The Starry Night, 56

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6/25/2011. Fixing the Orion Deluxe Off-Axis Guider. There are at least a couple of issues to address. I figure to use this page to keep up with what I've done to mine and provide photos for my and others' reference as they seem useful.

1) The 1.25-inch adapter for an eyepiece or a guide camera with a simple 1.25-inch snout has two set screws. One requires a tiny metric Allen wrench, the other is a thumbscrew. The thumbscrew cinches the threads of the adapter to the extension tubes; the tiny set screw is the one you need to loosen and tighten to take the guide camera on and off, to rotate it, and to move the snout slightly in or out to adjust focus beyond the range of the OAG's own sliding "focuser." Dreadful design -- surely the more frequently adjusted screw should be the one that requires no tools, especially when its intended use is in the dark. I've already dropped and lost the supplied hex wrench.

Fortunately, the two screws share the same threads. You can swap them. But it's not quite that easy: the thumbscrew is not long enough in the alternate position. The knurled head comes into contact with the rim of the adapter before the threaded portion extends inward far enough to grip a 1.25-inch snout or eyepiece. I used a bench grinder and a Dremel tool to flatten a chord on the outer ring so that the thumbscrew could be inserted farther. I think that constitutes a full fix for that problem, or it would if the snout I'm using on my Meade DSI Pro were well made (it's much too small in diameter; I don't remember where I got that particular piece, which is just as well).

Absent a good snout for my Meade DSI Pro, I decided to try threading everything together with the T-threads and extensions and forget the snout entirely. We'll see if things can be focused this way tonight (they could not, see below). If not, a better snout will be easy to order. Building a better 1.25-inch adapter for the OAG would be the better, permanent fix. I'd rather not do that much basement engineering. (Agena Astro to the rescue on both counts.)

2) The more serious problem with the OAG is that the prism in mine would not tilt far enough for the guide camera to look straight up the optical path. At best, 50% of the aperture could be used. Adjusting the tilt only made things worse. Backing off the tilt-adjustment screw moved the prism in the direction needed, but turning it to its limit left the prism tilted insufficiently.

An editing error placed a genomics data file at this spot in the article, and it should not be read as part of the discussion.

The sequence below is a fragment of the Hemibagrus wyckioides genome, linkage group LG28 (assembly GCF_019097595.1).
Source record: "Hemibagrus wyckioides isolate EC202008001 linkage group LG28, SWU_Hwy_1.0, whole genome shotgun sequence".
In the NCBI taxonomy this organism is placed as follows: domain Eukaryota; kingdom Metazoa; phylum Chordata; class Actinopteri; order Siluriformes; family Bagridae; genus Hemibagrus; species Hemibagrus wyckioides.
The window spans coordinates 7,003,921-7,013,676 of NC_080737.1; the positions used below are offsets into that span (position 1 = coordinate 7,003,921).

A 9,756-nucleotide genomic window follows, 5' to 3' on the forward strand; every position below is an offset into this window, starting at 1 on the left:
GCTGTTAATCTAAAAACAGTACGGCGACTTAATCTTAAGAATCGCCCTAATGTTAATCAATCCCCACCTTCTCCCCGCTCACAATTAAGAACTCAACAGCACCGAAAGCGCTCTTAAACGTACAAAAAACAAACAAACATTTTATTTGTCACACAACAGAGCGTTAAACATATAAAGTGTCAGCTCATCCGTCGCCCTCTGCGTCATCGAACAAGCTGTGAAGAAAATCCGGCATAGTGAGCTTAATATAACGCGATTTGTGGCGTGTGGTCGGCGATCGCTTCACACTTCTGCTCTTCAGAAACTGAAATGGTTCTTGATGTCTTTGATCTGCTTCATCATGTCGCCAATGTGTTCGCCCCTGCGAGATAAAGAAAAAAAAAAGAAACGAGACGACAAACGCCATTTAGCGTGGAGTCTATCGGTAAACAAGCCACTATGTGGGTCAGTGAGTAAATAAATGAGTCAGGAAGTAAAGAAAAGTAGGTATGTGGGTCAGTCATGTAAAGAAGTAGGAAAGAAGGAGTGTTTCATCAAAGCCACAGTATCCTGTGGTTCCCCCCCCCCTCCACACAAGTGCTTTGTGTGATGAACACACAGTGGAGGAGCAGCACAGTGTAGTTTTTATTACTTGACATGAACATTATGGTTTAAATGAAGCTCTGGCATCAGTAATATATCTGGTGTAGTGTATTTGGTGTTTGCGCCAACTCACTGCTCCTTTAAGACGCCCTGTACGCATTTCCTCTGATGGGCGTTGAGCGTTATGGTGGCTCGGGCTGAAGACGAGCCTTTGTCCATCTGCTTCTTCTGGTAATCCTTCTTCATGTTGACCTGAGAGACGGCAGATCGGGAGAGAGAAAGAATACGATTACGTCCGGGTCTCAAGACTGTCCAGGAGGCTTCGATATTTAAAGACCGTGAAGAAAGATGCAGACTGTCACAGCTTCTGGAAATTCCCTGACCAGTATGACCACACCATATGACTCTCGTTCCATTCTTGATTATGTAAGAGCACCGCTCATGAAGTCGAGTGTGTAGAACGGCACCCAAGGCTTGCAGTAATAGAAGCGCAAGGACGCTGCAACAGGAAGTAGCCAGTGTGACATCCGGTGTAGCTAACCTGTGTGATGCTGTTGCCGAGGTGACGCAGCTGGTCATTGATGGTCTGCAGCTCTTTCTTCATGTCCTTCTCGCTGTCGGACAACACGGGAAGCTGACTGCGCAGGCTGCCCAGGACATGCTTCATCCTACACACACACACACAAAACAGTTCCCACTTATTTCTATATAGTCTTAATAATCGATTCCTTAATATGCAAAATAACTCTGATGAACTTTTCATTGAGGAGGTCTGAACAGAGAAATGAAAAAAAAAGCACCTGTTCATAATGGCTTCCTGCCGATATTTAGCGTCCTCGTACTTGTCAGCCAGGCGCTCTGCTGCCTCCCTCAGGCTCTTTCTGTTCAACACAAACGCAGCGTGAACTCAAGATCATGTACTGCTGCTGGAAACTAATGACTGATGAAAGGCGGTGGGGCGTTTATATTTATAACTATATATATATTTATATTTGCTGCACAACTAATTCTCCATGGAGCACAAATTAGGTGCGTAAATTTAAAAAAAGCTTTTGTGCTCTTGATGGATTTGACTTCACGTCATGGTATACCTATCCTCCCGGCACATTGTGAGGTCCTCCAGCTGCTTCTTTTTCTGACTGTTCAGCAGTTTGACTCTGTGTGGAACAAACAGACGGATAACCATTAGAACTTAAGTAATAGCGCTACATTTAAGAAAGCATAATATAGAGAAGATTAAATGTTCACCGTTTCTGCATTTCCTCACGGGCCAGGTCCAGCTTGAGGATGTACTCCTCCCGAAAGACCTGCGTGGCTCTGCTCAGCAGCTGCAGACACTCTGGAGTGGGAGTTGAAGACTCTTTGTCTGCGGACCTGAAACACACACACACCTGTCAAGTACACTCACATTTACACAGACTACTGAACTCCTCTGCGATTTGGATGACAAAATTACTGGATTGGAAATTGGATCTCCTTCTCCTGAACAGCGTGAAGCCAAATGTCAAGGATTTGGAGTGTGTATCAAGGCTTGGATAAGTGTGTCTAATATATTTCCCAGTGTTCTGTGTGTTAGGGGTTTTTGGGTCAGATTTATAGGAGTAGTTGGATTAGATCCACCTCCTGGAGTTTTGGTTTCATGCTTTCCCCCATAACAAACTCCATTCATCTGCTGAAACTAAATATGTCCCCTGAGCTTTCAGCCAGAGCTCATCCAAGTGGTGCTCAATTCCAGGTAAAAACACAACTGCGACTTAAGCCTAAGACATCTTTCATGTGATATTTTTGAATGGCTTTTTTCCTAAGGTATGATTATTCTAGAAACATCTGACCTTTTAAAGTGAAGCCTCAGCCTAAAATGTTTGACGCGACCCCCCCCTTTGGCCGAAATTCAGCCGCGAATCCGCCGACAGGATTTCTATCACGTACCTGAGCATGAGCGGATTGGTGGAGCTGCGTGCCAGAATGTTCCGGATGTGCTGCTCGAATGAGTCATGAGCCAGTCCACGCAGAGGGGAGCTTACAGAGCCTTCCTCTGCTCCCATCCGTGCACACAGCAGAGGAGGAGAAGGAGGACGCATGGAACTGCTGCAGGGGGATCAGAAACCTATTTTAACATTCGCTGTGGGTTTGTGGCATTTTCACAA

What I find particularly irksome about this is that it's a fault that was obvious under the most cursory inspection. Ten seconds in the factory in Portugal would have saved hours of time for users to discover the issue, look for a fix, think it through, and set it right. Repeat for a decade of customers worldwide. How many man-years has the omission of this simple reality-check cost? Maybe this lost productivity is the single root cause of worldwide recession. I said "maybe."

One nice thing about buying popular crap is that someone, somewhere, has fixed it before. In my case, thanks go to CloudyNights member Martin Meupelenberg, an electrician with a passion for astronomy (and samurai swords) in Victoria, Australia. Martin described my OAG's problem and a fix for it last summer. I read about it, wondered exactly what I would find inside the OAG, and plunged ahead. Here's the fix, with pictures I made along the way:



Begin by backing these two set screws off just a bit. That will release the prism on its stalk along with its adjustment mechanism. That's the only part you need to mess with to fix this problem.